Spithill left in Finnigan's wake as Kiwi restores some of the nation's pride in Vodafone campaign

  • Advertising
  • November 24, 2014
  • StopPress Team
Spithill left in Finnigan's wake as Kiwi restores some of the nation's pride in Vodafone campaign

Sam Finnigan, a polite accountant hailing from Kohimarama, has won back at least some of the nation's pride by defeating super villain and defending America's Cup winner Jimmy Spithill in a Samsung smartphone-controlled sailing race.      

This victory draws the curtain on Vodafone's promotional campaign, which was launched in October to push the Samsung Galaxy Note 4 as well as the telco's 4G network. 

Finnigan won the chance to take on Spithill after competing in a mobile yachting game developed by digital specialists Gladeye as part of the campaign conceptualised by creative agency True. 

From its launch, the game proved popular with Kiwis, eventually resulting in a tally of 55,000 plays. As Kiwis vied for the chance to take on the Australian sailor, Vodafone posted the fastest times to a leaderboard and, as the window closed, Finnigan finished atop the pile. 

In the video clip made in the aftermath of campaign, Finnigan explains that the reason he won was because he kept tabs on the wind forecast and ensured that he was online as soon as the breeze in the Hauraki Gulf picked up. 

This points to a unique feature integrated into the design of the app, which replicated real-time weather conditions in the game. Players would get live wind readings from the Hauraki Gulf and harness these readings to work their way around the course. Vodafone also tailored its marketing to the weather conditions, running more ads when the wind was up and fewer when it was down.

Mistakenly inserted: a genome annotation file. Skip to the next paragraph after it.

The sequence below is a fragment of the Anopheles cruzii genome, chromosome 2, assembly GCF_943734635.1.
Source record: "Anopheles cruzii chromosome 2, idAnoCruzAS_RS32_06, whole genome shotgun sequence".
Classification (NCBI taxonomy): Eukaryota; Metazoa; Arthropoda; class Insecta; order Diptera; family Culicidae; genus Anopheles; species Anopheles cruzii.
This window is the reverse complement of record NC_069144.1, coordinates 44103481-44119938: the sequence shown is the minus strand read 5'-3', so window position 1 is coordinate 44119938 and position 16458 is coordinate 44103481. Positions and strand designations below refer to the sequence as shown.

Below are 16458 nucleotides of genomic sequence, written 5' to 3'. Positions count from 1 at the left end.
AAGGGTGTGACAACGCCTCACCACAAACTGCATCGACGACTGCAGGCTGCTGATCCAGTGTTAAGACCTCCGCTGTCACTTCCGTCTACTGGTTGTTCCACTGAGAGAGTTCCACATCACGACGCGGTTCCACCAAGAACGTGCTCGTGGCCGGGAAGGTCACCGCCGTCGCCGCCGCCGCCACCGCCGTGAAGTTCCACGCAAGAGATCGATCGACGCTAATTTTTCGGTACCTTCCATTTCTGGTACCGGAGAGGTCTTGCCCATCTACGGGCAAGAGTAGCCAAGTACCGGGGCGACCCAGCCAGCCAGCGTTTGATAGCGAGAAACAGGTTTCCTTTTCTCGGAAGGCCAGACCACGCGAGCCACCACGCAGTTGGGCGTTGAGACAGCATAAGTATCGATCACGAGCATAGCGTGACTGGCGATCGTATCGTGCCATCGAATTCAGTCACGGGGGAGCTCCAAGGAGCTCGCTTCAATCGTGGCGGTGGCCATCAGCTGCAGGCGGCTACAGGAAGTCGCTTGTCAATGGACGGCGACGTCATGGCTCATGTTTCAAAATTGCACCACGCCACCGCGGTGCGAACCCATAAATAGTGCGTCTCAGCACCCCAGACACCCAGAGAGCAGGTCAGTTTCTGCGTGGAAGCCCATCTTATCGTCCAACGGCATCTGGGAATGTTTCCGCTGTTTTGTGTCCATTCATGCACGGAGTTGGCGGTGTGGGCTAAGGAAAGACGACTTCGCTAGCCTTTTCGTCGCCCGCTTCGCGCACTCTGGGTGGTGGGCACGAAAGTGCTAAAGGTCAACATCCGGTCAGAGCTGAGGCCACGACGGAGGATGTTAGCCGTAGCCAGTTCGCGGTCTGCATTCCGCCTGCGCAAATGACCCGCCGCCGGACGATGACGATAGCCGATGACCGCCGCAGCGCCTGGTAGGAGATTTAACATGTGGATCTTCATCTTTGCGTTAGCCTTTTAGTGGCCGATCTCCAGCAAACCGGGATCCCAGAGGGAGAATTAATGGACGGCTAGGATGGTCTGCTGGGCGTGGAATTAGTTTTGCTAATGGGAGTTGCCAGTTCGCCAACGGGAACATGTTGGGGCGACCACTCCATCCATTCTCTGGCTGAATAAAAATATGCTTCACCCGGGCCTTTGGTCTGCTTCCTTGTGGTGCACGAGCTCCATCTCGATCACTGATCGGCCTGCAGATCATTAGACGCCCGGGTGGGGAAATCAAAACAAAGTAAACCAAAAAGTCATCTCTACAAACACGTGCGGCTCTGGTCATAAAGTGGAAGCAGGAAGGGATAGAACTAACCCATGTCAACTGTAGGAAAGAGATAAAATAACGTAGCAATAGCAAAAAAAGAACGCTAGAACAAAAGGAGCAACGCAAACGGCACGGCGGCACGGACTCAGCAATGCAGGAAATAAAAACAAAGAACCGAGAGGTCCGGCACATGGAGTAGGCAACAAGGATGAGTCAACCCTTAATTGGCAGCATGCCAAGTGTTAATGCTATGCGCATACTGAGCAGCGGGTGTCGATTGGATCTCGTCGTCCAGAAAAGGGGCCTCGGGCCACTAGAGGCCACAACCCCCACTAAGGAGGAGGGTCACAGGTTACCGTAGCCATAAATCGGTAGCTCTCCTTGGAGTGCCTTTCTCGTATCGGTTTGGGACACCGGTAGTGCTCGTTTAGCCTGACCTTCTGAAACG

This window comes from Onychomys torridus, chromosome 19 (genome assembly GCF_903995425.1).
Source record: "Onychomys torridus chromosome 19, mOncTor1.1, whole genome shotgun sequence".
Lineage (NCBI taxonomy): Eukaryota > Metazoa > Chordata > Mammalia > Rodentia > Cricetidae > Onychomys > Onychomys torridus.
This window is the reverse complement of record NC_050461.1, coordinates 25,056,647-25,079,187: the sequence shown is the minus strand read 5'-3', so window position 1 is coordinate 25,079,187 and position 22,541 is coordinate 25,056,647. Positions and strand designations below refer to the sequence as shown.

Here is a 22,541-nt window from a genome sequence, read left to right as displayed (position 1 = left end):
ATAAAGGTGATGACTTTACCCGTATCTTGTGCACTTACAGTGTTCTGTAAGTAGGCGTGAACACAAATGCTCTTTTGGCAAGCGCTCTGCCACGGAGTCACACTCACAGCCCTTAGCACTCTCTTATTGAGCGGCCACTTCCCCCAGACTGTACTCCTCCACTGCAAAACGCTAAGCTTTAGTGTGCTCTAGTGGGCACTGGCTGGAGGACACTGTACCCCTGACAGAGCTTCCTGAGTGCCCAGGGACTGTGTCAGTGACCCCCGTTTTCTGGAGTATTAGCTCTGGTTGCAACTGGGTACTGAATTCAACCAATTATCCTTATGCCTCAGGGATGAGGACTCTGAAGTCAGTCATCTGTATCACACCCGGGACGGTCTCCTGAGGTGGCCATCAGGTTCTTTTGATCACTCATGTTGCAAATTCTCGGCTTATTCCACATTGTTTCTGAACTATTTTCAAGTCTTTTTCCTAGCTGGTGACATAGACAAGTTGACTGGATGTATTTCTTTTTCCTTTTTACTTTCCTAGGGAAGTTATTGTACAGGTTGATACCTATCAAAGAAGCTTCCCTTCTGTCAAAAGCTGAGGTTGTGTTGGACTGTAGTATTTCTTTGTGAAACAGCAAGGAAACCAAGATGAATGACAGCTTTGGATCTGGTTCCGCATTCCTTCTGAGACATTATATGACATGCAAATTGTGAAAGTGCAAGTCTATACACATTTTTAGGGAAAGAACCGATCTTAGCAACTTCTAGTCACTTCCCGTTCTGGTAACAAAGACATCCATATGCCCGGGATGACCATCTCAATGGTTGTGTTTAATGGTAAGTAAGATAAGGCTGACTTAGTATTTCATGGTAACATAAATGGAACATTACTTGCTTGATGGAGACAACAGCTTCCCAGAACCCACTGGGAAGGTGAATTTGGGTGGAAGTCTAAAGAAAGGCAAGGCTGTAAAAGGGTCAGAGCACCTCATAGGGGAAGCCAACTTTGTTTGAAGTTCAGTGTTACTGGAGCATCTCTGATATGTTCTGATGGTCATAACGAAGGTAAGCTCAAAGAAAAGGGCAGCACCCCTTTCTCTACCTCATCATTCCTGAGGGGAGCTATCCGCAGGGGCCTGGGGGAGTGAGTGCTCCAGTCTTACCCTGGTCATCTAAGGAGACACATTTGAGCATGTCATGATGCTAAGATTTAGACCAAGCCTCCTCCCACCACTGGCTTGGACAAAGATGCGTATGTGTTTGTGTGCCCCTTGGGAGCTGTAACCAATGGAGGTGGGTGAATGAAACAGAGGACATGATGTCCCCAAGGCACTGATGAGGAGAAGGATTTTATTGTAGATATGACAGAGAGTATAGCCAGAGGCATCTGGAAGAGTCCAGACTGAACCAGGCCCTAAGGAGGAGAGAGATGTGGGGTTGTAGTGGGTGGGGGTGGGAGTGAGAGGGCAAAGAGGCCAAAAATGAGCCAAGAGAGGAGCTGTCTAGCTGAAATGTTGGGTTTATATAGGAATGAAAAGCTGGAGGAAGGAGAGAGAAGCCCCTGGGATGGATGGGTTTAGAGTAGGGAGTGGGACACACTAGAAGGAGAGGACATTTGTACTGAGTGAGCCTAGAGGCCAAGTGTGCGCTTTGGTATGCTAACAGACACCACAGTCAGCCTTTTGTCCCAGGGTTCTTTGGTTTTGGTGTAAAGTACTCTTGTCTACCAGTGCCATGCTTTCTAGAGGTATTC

Having clocked up quite a few hours playing the game, Finnigan found himself in the unlikely position of the favourite when taking on Spithill, but everything didn't go according to plan. In the practice run before the official race, Spithill clocked in the quickest time.

But then, when it came to the official race, Finnigan showed composure as he leaned out of a helicopter, steering the yacht around course with a Samsung Galaxy in the fastest time.         

“Racing a yacht from a helicopter is a lot different to racing from the boat, so I knew that would level the playing field – and it did,” says Finnigan. “It was a first for me, for Jimmy and Vodafone so anything could have happened.  Thankfully everything fell into place and I was able to claim one back for the country.”

Matt Williams, Vodafone's consumer director, praised the Kiwi's effort, saying: “Racing a giant remote controlled boat from a helicopter is not an everyday thing. We’re delighted to have been able to give someone the chance to do something extraordinary like this for the first time.  And what’s more, we’re thrilled it was Sam who came out on top.”

While Vodafone's online game has been discontinued since the conclusion of the campaign, other brands have enjoyed some impressive longevity when it comes to campaign-related games. 

One example would be the Volvo Ocean Race game, which launched several years ago and still has over 150,800 active players.

The reason for this success is because the long-form, strategic nature of the game keeps participants interested and engaged for an extended period of time. This would however not be possible in the Vodafone example, on account of its game taking a shorter format.   

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  • Advertising
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  • Caitlin Salter
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